The discussion started during the series with the White Sox.
Sox pitcher Sergio Santos threw a pitch “high and tight”, causing Twins hitter JJ Hardy to have to react quickly to avoid taking the pitch in the helmet. Later, Delmon Young went after Sox catcher AJ Pierzynski with both forearms extended in the general vicinity of AJ’s face on a play at the plate. Sox broadcaster Hawk Harrelson suggested Young needed to experience a “Rawlings in the earhole” as a result of the play. The rest of the series, however, was relatively uneventful as no further extracurricular activity took place between the two teams (though I would say there were a couple of clearly “hard and late” slides in to second base by Sox runners).
This week in Texas, the discussion continues. Immediately after a coaching visit to the mound Tuesday night, Twins hitter Jim Thome took a Neftali Feliz fast ball to the leg, with light-hitting Matt Tolbert in the on-deck circle.
Comments from the Sox and Twins clubhouses after each of these events avoided direct accusations. But is that because the teams are giving their opponents the benefit of the doubt… or are players and managers just wising up to the reality that the quickest way to draw a fine from MLB is to speak openly about possible retaliation?
Few topics draw opinions as polarizing as the issue of what a team (and specifically, its pitchers) should do when they feel opponents have intentionally hit (or even thrown at) one of their batters.
There are generally two schools of thought on the issue. The “old school” philosophy is pretty simple, really. You need to protect your team mates. If you think someone is targeting your guys, someone needs to step up and make it clear there will be consequences for that kind of thing. The folks at BleacherReport.com did a pretty good job of expressing this point of view in this article last season.
On the other side of the spectrum are the pacifists who argue that intentionally trying to hit or injure another player, even if it’s in retaliation for similar attempts by an opponent, is at best childish, silly and counter-productive, and at worst extremely dangerous. Fanhouse columnist Jay Mariotti wrote this piece last season, strongly arguing this side of the debate. (I should add, however, that given Mr. Mariotti most recently made the news by being arrested and jailed on a felony domestic violence charge, perhaps he’s not the most credible source to cite in making the case for controlling tempers and concern over inflicting serious injuries on others.)
A lot of hitters wear enough body armor to feel right at home at King Arthur’s Roundtable and that allows them to crowd the plate and get much better coverage of the outside corner. Pitchers are entitled to throw inside and, in fact, those who can’t/won’t/don’t do so regularly have little chance of prolonged success in baseball. And since throwing a baseball 90+ MPH is not an exact science, throwing inside means sometimes you’re going to hit a batter. That’s an acknowledged part of the game, which is why there’s a rule awarding 1B to a hitter struck by a pitch.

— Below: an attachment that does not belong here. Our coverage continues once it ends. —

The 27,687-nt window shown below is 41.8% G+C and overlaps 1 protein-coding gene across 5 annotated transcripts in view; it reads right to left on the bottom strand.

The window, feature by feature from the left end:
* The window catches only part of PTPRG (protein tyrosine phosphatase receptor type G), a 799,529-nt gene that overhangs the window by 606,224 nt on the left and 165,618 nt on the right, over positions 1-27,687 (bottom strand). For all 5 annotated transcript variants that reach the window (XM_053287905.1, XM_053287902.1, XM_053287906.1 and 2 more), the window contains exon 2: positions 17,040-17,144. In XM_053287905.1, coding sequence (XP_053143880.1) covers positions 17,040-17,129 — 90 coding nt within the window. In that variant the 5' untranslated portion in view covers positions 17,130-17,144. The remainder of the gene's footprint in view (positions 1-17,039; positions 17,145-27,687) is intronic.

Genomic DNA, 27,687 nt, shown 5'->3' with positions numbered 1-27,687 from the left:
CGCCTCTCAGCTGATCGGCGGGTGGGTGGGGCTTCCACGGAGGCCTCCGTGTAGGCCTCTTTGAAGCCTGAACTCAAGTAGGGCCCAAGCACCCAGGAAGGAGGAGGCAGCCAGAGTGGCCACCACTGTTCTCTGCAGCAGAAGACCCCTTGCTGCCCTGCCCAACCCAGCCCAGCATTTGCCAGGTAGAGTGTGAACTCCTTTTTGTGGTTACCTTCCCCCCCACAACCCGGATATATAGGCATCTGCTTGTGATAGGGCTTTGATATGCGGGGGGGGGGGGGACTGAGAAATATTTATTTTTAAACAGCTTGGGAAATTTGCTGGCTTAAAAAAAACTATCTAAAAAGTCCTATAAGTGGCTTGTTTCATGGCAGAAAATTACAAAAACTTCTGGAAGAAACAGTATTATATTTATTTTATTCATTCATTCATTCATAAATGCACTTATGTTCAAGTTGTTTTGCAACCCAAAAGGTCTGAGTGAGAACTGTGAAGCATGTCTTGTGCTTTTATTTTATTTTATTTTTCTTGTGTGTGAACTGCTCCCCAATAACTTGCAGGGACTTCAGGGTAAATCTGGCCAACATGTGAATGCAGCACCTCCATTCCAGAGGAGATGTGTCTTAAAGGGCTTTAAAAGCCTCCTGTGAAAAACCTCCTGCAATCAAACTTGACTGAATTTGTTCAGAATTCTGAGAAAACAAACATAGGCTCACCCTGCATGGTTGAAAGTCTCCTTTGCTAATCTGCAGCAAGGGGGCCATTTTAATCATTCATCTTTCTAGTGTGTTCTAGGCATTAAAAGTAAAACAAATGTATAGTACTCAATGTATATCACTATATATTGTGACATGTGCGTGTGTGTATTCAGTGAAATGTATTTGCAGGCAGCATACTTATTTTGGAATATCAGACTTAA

I think there may be a couple of things we can all agree on. First, not every HBP calls for retaliation. Most HBPs come in situations and circumstances where there clearly is no intent on the part of the pitcher to hit the batter. Maybe it’s a close game or maybe it’s a lousy hitter with a good hitter on deck or maybe it’s just a hitter who has a reputation for intentionally “taking one for the team”. In these situations, any form of retaliation is simply not called for and a hitter who gets all bent out of shape in those situations needs to just chill and take his base.
Likewise, I think we can also all agree that it is never OK to throw a pitch with the intent to hit a batter in the head. This goes beyond anything that could even arguably be considered appropriate retaliation as it truly has not only the potential to cause life/career ending injury, but a high likelihood of doing so if the pitch makes the intended contact. There’s no place for that sort of thing in any sport at any level.
But what about those situations where you and your team mates are pretty damn sure your opponents are using your hitters for target practice? What about those hitters who crowd the plate and as a result, they are rattling the opposite field wall with one extra-base hit after another? What about the players who are, shall we say, “overly aggressive” on the base paths and are barreling hard in to your fielders?
I readily admit that I fall in to the “old school” camp. (I was a pitcher in my playing days and I distinctly remember the first time I hit a batter intentionally. I was 14… and he was far from the last guy I intentionally plunked in the butt.) I suspect most men who played organized baseball growing up 30-40 years ago probably join me there. Is it a “guy thing”? Is it generational?
Are there other, better, more civilized ways of policing this kind of thing? Should players just trust Bud Selig and MLB to police the sport and hand out appropriate punishment?
I expect the Twins to retaliate for the pitch that struck Jim Thome on Tuesday. It may or may not be tonight. It may or may not be through the expected method of a Ranger hitter getting hit or knocked down by a Twins pitcher. The Twins are in a pennant race and teams in that situation are smart enough to realize they can’t risk an important player getting suspended. But there will be a message delivered at some point. Ballplayers have long memories (and on this subject, Delmon Young probably should stay loose in the batters box during the upcoming trip to The Cell in Chicago, too.)
But let’s hear what you think. Feel free to share your thoughts in the comment section. – JC